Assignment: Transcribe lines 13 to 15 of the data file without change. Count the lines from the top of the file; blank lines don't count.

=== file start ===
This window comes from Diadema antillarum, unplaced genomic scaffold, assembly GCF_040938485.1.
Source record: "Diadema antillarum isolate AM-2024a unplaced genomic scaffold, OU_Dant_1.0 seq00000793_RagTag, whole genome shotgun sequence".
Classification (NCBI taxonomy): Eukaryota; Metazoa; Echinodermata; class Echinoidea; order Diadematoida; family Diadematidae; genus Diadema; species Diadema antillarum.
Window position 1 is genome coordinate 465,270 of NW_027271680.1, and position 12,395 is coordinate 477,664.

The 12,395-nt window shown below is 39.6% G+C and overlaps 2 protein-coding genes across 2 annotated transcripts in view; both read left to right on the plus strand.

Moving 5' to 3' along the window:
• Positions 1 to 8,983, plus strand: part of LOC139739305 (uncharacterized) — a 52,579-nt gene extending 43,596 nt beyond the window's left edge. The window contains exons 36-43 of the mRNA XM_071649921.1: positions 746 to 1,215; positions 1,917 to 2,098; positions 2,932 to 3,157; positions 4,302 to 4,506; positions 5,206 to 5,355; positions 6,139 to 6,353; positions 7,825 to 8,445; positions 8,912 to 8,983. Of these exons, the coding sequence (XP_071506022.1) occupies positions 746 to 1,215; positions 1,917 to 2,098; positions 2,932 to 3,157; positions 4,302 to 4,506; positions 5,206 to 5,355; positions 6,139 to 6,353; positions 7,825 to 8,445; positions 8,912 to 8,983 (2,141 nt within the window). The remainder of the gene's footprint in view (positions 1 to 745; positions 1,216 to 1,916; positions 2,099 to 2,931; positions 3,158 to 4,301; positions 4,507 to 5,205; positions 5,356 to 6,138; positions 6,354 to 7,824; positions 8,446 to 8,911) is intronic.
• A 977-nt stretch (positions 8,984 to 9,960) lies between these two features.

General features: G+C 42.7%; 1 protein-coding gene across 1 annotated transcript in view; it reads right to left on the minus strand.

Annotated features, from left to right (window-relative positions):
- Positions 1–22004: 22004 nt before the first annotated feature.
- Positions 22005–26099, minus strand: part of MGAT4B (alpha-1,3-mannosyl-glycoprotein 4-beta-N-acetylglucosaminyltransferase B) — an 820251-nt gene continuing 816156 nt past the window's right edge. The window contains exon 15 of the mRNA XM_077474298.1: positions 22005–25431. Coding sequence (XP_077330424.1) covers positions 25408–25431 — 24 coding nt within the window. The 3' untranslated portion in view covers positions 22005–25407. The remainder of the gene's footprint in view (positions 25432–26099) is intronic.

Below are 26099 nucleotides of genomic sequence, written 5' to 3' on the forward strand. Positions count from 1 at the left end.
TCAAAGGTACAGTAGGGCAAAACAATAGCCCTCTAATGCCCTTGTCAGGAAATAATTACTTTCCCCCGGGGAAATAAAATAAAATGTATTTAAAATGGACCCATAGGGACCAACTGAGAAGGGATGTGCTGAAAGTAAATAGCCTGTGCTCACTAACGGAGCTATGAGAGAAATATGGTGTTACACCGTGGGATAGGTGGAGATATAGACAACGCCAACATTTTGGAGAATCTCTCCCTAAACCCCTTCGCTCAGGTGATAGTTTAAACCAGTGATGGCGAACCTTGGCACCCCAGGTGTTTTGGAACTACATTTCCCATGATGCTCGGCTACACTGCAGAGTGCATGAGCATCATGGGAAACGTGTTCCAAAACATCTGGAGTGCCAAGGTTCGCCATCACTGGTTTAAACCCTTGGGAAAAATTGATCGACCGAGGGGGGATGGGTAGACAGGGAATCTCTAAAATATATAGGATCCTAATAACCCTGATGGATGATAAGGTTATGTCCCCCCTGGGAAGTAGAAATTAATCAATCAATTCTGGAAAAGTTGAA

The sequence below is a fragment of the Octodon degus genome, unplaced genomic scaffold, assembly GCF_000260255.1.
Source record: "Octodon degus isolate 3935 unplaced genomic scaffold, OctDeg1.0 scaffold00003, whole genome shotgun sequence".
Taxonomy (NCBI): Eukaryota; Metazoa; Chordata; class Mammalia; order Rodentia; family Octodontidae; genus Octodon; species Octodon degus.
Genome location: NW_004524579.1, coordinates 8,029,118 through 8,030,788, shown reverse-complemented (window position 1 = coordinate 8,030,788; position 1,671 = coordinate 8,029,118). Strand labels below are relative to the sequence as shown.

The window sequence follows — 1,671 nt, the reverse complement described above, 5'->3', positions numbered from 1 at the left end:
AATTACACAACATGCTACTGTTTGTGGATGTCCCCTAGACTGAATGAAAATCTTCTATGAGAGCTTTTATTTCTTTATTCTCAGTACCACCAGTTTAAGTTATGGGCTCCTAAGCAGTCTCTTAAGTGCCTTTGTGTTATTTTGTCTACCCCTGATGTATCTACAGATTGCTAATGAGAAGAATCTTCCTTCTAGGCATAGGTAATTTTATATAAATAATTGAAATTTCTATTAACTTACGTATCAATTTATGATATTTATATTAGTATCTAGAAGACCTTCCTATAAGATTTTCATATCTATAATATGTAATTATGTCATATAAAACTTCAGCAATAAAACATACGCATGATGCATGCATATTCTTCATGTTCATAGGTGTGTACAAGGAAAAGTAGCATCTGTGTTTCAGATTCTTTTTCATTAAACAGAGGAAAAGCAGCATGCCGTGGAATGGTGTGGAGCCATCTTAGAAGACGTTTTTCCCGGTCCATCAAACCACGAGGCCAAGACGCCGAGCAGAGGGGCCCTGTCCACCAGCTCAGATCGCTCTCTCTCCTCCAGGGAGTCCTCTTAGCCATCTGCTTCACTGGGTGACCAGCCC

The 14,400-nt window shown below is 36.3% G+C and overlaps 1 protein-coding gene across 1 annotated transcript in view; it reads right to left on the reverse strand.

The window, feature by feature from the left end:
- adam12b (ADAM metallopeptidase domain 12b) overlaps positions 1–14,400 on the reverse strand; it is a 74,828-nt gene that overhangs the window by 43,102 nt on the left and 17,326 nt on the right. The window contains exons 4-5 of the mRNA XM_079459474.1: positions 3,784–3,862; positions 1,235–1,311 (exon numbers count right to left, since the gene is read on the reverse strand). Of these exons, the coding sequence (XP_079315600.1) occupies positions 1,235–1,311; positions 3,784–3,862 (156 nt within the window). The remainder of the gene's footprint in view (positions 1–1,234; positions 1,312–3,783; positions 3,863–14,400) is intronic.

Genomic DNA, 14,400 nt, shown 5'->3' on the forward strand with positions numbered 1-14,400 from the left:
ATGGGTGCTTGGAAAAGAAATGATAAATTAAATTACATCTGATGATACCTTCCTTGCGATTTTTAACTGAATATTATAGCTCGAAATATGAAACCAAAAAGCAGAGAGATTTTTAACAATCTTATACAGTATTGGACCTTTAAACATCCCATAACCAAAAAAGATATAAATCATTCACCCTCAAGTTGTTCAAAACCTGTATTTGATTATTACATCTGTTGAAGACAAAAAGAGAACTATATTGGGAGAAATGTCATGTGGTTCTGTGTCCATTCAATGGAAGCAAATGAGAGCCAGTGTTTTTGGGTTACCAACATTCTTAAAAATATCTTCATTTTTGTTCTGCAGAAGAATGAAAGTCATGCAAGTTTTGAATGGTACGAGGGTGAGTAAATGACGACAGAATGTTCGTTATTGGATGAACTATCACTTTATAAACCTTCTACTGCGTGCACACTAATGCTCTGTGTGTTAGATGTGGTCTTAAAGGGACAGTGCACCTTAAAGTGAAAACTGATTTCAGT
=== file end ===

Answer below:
Below are 26099 nucleotides of genomic sequence, written 5' to 3' on the forward strand. Positions count from 1 at the left end.
TCAAAGGTACAGTAGGGCAAAACAATAGCCCTCTAATGCCCTTGTCAGGAAATAATTACTTTCCCCCGGGGAAATAAAATAAAATGTATTTAAAATGGACCCATAGGGACCAACTGAGAAGGGATGTGCTGAAAGTAAATAGCCTGTGCTCACTAACGGAGCTATGAGAGAAATATGGTGTTACACCGTGGGATAGGTGGAGATATAGACAACGCCAACATTTTGGAGAATCTCTCCCTAAACCCCTTCGCTCAGGTGATAGTTTAAACCAGTGATGGCGAACCTTGGCACCCCAGGTGTTTTGGAACTACATTTCCCATGATGCTCGGCTACACTGCAGAGTGCATGAGCATCATGGGAAACGTGTTCCAAAACATCTGGAGTGCCAAGGTTCGCCATCACTGGTTTAAACCCTTGGGAAAAATTGATCGACCGAGGGGGGATGGGTAGACAGGGAATCTCTAAAATATATAGGATCCTAATAACCCTGATGGATGATAAGGTTATGTCCCCCCTGGGAAGTAGAAATTAATCAATCAATTCTGGAAAAGTTGAA

The sequence below is a fragment of the Octodon degus genome, unplaced genomic scaffold, assembly GCF_000260255.1.